OZZIE GUILLEN: If I was his agent or his wife, that would be nice (laughing). That’s very nice. I mean, I think this guy I don’t follow the National League that much, but I looked at his numbers yesterday, pretty good positioning. I think I like players that are good athletes. He’s a great athlete. He’s a great outfielder, he runs the base well. He’s got home runs.
One thing about it, he’s taking his own lead. You don’t have to start over and find the lead and how it’s going to be. And God bless him. Those kids didn’t have any problem going to college, making a lot of money.
Q. You still feel like even if you have Dunn and Konerko, who are RBI guys with not much speed, do you still like the overall athleticism you have on this team with Rios, Beckham, Pierre, Ramirez, that kind of thing?
OZZIE GUILLEN: Well, we’ve got a hole, I don’t know. We’ve got the kid at third base, Mo, he’s a pretty good athlete. He can run the base. I’m talking about speed. I don’t talk about Juan Pierre, 60 stolen bases. I want the guys to run around and make things happen. You know what I mean? We cannot wait.
I just talked to Dunn, I said, listen, I’m going to tell you the same stuff I’m going to tell everyone. You’re not coming here to save the White Sox; you’re coming here to help us to get what we want to get. A lot of guys when they’re making money, oh, he’s a free agent. Believe me. I told Dunnn, I said, they love you right now, but you know you haven’t had your first strikeout yet, and you haven’t missed a ball at first base yet.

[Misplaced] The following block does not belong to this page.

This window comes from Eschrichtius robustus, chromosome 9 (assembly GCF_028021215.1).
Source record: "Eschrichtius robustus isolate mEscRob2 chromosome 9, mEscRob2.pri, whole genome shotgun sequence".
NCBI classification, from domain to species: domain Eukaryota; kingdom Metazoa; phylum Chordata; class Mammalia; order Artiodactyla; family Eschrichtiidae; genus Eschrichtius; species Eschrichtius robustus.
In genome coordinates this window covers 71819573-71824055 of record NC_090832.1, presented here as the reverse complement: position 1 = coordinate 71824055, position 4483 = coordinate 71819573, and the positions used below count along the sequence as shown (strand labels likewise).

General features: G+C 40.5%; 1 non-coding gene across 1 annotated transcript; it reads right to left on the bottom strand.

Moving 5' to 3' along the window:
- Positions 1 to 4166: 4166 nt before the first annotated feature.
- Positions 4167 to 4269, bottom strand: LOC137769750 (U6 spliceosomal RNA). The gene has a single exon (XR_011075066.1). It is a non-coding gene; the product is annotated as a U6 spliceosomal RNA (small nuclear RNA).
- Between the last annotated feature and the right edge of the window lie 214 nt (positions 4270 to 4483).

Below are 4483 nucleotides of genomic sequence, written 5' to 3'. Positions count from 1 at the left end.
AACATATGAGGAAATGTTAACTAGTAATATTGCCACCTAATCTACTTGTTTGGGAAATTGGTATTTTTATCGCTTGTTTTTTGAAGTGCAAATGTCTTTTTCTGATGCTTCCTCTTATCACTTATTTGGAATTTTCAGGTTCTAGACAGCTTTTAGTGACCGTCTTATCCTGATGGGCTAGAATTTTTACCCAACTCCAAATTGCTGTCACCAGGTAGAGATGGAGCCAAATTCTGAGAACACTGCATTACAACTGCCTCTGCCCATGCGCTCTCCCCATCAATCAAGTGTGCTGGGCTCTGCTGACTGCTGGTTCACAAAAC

In Chicago, it’s not an easy place to play. In Chicago, I say the city’s very nice. But in the city, they know who you are and what you do. He’s a big boy; he can’t hide it. And they’re going to let you know how good you are or they you’re going to let you know how bad you are right away. I told the people, don’t worry about it, he’s just coming here to help us, not to push any of the spotlight like I’m the savior.
Q: If Konerko comes back, do you consider yourselves the favorites to win the division?
OZZIE GUILLEN: No. No, because I believe in pitching, and I believe that we pitch better. Right now the way we pitched last year, it’s hard for me to say that.
The year before in spring training I was very excited because of the rotation we have. We didn’t pitch that well, and Peavy, he got hurt. Now the rotation for us is pretty, pretty excited. We’re going to have a good ballclub, yes, because I think the players that we have and having Dunn in the middle of the lineup, that will help.
In the meanwhile, it’s not about those two guys. It’s about 25, maybe 32, 30, to put it together.
Who won the World Series last year or this year? The people nobody even thought about they’re going to be there. That’s the message to baseball. You do not need to be big boys up there to win it. You just have a good team, everything clicks for you, play good at the right time and that’s it. I think everything starts about injuries. You stay healthy, you’re going to have a chance to win.
(Quotes courtesy of MLB)
As reported, Kenny Williams intends to meet Monday with Paul Konerko’s representatives to discuss the possibility of a deal with the free agent.
To listen to a Q&A with Williams that was shot on Friday, click here.
To longtime baseball executive Pat Gillick on being selected for induction to Baseball’s Hall of Fame next July.
Remember, for more up-to-date info from the winter meetings, follow us on Twitter @InsideTheSox at this link.